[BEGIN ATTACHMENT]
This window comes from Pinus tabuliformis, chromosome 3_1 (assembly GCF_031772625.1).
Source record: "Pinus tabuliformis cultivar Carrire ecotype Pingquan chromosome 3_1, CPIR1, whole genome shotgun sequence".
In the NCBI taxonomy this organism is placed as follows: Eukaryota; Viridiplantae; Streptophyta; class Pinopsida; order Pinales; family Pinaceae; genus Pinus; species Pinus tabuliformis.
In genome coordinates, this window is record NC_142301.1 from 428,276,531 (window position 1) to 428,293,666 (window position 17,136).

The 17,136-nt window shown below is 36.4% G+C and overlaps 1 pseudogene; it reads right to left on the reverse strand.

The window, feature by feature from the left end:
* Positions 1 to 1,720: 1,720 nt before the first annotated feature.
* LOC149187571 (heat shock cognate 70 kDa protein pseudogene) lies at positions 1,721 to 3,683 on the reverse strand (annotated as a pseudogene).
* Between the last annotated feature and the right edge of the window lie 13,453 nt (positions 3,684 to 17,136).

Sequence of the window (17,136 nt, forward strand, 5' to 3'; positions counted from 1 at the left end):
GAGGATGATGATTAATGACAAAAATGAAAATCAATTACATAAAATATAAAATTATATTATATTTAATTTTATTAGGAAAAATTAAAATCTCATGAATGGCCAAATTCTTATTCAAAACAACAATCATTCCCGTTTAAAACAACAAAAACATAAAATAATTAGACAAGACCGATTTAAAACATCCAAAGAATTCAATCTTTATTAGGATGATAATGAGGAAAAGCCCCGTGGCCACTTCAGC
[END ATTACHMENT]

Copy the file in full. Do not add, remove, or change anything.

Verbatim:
This window comes from Pinus tabuliformis, chromosome 3_1 (assembly GCF_031772625.1).
Source record: "Pinus tabuliformis cultivar Carrire ecotype Pingquan chromosome 3_1, CPIR1, whole genome shotgun sequence".
In the NCBI taxonomy this organism is placed as follows: Eukaryota; Viridiplantae; Streptophyta; class Pinopsida; order Pinales; family Pinaceae; genus Pinus; species Pinus tabuliformis.
In genome coordinates, this window is record NC_142301.1 from 428,276,531 (window position 1) to 428,293,666 (window position 17,136).

The 17,136-nt window shown below is 36.4% G+C and overlaps 1 pseudogene; it reads right to left on the reverse strand.

The window, feature by feature from the left end:
* Positions 1 to 1,720: 1,720 nt before the first annotated feature.
* LOC149187571 (heat shock cognate 70 kDa protein pseudogene) lies at positions 1,721 to 3,683 on the reverse strand (annotated as a pseudogene).
* Between the last annotated feature and the right edge of the window lie 13,453 nt (positions 3,684 to 17,136).

Sequence of the window (17,136 nt, forward strand, 5' to 3'; positions counted from 1 at the left end):
GAGGATGATGATTAATGACAAAAATGAAAATCAATTACATAAAATATAAAATTATATTATATTTAATTTTATTAGGAAAAATTAAAATCTCATGAATGGCCAAATTCTTATTCAAAACAACAATCATTCCCGTTTAAAACAACAAAAACATAAAATAATTAGACAAGACCGATTTAAAACATCCAAAGAATTCAATCTTTATTAGGATGATAATGAGGAAAAGCCCCGTGGCCACTTCAGC